The island resort isn’t complaining as post-Covid holidaymakers spend more and stay longer in Mauritius. But there is also the aim, a self-imposed ambition of attracting one million tourists this year.
With several of its global markets restricted, Europe accounted for over 80% of Mauritius’ incoming tourism. The average duration of stay for these visitors has now increased from 10 to 14 days. According to Arvind Bundhun, head of the Mauritius Tourism Promotion Authority, foreign tourist spending has climbed by 25%.
Mauritius, a small Indian Ocean Island nation of about 1.3 million people, has attracted nearly 300,000 tourists since its reopening (October 2021 to mid-March 2022). Tourism arrivals are expected to total 93,000 in the first two months of 2022.
Nonetheless, the resort is holding to an outsized and ambitious objective of attracting one million tourists this calendar year, barely 400,000 less than its arrival estimates for 2019. And this is although major outbound markets such as China are all but closed.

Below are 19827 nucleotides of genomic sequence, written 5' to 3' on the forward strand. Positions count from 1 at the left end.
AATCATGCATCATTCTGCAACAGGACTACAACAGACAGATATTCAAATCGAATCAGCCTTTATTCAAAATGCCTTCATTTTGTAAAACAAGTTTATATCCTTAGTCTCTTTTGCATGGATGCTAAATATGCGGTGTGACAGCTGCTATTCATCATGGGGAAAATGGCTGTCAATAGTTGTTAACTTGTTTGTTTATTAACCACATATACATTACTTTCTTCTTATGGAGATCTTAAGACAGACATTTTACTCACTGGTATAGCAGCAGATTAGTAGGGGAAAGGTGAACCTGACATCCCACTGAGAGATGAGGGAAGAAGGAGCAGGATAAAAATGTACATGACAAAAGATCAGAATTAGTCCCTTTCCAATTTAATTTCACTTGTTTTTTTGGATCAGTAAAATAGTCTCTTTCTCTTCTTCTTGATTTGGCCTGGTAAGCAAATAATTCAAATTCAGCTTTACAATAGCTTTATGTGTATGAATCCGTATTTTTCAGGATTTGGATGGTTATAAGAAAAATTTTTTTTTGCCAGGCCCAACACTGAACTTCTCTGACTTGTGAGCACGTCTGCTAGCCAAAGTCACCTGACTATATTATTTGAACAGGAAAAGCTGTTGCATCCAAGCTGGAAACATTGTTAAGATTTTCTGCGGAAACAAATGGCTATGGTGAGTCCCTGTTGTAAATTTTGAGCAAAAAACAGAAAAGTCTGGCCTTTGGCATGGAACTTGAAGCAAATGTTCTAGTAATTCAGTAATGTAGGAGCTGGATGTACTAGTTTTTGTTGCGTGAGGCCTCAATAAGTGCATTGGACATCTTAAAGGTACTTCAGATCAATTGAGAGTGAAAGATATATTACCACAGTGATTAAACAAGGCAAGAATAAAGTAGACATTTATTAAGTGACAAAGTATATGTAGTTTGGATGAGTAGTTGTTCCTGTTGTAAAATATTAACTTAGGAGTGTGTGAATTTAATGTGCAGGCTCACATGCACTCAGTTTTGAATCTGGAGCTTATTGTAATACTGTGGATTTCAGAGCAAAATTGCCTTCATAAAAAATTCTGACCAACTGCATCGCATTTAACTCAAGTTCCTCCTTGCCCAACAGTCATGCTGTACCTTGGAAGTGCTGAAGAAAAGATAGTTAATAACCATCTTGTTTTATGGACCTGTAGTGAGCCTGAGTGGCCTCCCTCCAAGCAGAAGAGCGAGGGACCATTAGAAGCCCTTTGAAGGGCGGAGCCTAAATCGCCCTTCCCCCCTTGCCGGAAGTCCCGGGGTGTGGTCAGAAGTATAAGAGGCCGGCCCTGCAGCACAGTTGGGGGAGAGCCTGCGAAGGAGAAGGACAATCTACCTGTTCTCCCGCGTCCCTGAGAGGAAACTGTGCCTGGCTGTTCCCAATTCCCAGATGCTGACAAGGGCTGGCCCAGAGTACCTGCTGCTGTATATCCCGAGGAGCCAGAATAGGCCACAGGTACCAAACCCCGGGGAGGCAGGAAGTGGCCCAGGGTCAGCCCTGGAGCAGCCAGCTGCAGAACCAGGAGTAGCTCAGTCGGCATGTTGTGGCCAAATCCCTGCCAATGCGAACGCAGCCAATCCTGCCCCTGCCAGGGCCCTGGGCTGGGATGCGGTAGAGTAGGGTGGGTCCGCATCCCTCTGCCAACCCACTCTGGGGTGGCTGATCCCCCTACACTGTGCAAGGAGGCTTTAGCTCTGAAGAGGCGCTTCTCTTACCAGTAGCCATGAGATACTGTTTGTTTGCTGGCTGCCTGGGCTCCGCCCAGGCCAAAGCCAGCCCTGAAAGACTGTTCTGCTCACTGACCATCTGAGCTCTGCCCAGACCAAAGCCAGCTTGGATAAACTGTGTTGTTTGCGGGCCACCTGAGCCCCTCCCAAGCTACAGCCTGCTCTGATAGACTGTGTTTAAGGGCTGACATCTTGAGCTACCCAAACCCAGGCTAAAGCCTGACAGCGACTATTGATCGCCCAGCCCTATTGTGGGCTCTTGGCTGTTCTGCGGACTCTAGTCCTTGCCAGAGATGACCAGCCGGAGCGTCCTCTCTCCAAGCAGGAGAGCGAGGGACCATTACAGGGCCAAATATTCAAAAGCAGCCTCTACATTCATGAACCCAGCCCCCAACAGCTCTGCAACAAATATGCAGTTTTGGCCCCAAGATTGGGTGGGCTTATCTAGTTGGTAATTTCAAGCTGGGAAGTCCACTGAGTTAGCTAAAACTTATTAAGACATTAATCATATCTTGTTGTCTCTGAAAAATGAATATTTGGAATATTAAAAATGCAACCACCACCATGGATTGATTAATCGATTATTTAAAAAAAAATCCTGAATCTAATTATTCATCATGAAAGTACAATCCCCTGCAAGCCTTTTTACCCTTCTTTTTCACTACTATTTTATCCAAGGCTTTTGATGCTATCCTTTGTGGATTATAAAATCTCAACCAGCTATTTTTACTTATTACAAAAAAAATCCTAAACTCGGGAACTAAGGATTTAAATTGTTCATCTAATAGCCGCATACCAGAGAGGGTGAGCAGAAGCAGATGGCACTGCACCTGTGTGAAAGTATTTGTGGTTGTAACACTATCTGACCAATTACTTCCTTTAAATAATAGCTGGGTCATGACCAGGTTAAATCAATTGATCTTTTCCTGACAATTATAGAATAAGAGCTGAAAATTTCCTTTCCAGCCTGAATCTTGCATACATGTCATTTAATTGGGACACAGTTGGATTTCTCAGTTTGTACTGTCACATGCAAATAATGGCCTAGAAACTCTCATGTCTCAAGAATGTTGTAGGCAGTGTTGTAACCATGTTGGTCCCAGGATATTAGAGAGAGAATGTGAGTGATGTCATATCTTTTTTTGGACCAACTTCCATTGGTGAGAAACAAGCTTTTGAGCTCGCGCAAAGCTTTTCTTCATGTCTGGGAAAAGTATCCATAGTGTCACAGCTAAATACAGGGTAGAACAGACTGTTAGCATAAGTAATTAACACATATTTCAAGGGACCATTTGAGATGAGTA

With only nine months till the anticipated one million goal, tourism arrivals between March and December this year would have to be slightly higher than 900,000.
“Diversification is essential,” said Bundhun. As a result, the destination, largely catering to luxury tourists, has now launched a premium visa scheme offering long-term visas to tap the every-burgeoning market of digital nomads. “The demand is very high among this segment of digital nomads and retirees. Around 3000 people have applied for the premium visa, 2000 of them have already arrived in Mauritius,” said Bundhun.
The tourist board is also going above and above to get into its core inbound markets, which have recently lifted international travel restrictions.
Bundhun arrived in India on Saturday to kick off the “Where Else But Mauritius” campaign. In India, Mauritius is anxious to sell the destination not just to honeymooners, but also to families, destination wedding planners, film production groups, and the meetings, incentives, conferences, and exhibitions crowd.